In Our Time: “The Bhagavad Gita”:

 

Ashoka the Great renounced violence, converted to Buddhism, and started a number of projects to improve the lot of the poor, the aged and the widowed. Another thing he did was to put up pillars all over his empire, often in city-squares and along major roads. Today there are 33 of them left. The pillars had messages engraved on them in which Ashoka explained his policies and his aspirations. The text is written in a colloquial style, using local languages instead of the Sanskrit employed at court. The pillars were also a way of spreading his presence throughout the empire, uniting it, and making every subject aware of who he was. Darius, the king of Persia, had put up similar pillars where he had boasted about the number of people he had killed. But Ashoka’s pillars invert this message. His pillars express his promise to rule his people with compassion and benevolence, to renounce violence and make sure that everyone is happy and well fed.

“I consider how I may bring happiness to the people. Not only to relatives of mine or residents of my capital city but also to those who are far removed from me. I act in the same manner with respect to all. I am concerned similarly with all classes.  Moreover, I have honored all religious sects with various offerings, but I consider it my principal duty to visit the people personally.”

Since ordinary people were unable to read, a public official was posted at each pillar, and his job was to explain what the pillar said. This was also a way for Ashoka to gather information of the state of the country and the grievances of the population. Along the borders of the empire there were pillars written in foreign languages such as Aramaic and Greek announcing that who ever was traveling this way now had entered the lands governed by the benevolent king Ashoka.

External links:

History of Philosophy without Any Gaps: “Kautilya and Ashoka”

BBC Radio 4, Excess Baggage: “Ashoka’s India”

In Our Time: “Ashoka the Great”

History of the World in a Hundred Objects: “The Pillar of Ashoka”

Incarnations, “Ashoka: Power and Persuasion”

 

People outside of India often regard its culture as “spiritual,” but many of its cultural practices, such as meditation and yoga, concern the body rather than the soul. This is true also of the wisdom contained in the Kama Sutra which is known as a sex manual, but which above all is a manual on how to lead a complete and satisfying life. It discusses the nature of love, family life, pleasure and desire, but also how to make oneself attractive to others, how to court and flirt.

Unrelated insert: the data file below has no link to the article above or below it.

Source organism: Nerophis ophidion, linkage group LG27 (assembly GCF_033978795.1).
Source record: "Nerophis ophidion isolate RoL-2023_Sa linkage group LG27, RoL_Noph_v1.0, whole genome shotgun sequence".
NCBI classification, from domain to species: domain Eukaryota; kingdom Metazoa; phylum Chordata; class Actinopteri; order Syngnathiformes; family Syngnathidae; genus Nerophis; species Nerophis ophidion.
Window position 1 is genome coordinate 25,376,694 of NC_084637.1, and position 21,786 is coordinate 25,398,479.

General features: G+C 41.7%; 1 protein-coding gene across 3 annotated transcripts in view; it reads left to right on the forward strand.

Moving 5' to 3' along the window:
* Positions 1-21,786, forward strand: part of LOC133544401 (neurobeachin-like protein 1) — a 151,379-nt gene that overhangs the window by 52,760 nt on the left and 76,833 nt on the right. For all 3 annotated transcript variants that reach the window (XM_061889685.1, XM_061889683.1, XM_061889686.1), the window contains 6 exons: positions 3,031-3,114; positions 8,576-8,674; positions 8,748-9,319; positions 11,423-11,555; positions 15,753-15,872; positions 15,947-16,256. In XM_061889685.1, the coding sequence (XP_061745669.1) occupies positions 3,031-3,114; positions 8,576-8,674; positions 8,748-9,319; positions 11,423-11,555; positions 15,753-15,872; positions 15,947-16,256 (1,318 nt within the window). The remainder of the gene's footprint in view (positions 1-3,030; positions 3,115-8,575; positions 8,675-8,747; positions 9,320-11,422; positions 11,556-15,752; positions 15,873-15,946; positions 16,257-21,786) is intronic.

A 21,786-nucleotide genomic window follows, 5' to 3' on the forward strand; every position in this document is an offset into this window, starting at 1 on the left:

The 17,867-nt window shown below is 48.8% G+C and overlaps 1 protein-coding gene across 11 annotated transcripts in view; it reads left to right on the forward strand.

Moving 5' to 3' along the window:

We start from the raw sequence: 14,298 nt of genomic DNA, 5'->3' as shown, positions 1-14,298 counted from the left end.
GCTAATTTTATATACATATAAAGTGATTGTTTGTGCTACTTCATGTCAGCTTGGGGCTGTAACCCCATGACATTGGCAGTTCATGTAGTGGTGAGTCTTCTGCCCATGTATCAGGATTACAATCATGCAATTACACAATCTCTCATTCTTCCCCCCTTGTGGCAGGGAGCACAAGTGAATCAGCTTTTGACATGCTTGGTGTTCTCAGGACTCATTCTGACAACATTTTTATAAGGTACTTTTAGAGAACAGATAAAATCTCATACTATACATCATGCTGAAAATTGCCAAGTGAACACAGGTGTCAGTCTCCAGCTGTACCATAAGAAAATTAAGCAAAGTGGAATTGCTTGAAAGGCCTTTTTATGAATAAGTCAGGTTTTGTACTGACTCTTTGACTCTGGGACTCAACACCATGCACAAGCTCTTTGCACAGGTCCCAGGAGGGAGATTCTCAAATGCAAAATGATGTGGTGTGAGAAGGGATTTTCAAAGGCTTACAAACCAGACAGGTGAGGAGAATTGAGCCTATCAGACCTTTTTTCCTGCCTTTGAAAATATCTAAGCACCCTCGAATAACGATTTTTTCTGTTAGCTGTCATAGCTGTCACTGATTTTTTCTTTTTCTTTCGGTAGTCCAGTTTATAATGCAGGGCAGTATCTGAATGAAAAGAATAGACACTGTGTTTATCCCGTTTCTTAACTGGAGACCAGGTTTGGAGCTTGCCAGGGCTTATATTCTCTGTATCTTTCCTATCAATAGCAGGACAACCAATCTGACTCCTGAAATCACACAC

The author of the Kama Sutra, Vatsyayana, was a philosopher who lived in the second or third century BCE, but next to nothing is known about him. Clearly sex is important, he tells us, but other things are important too. It is when you are young that you should seek pleasure but as the years pass you should concentrate on living virtuously in order to escape the cycle of endless rebirths. Yet, sexuality can be given a religious interpretation too. A man and a woman in a close embrace symbolizes moksa, “liberation,” the final release from the dualities which characterizes human life.

The teaching conveyed by the Kama Sutra is depicted in the thousands of statues that decorate the temples in Khajuraho, in Madhya Pradesh in central India. The statues show men and women in various sexual positions but also scenes from everyday life — women putting on makeup, musicians making music and farmers going about their daily chores. Sexuality, the collection of statues tell us, is a regular part of human life.

Today the production and distribution of pornography is a punishable crime in India. Bollywood, the Indian film industry, has excelled in evocative dance numbers, but traditionally refrained from undressing its actors. [Read more:Curries, Bollywood and the Beatles in India“] Prostitution as such is legal, but brothels and pimping are not. India has an estimated 657,829 prostitutes. Trafficking of young girls is an often reported problem, in particular for members of vulnerable minority groups.

External links:

History of the World in a Hundred Objects: “Shiva and Parvati”

In Our Time: “The Kama Sutra”

Librivox: “Kama Sutra”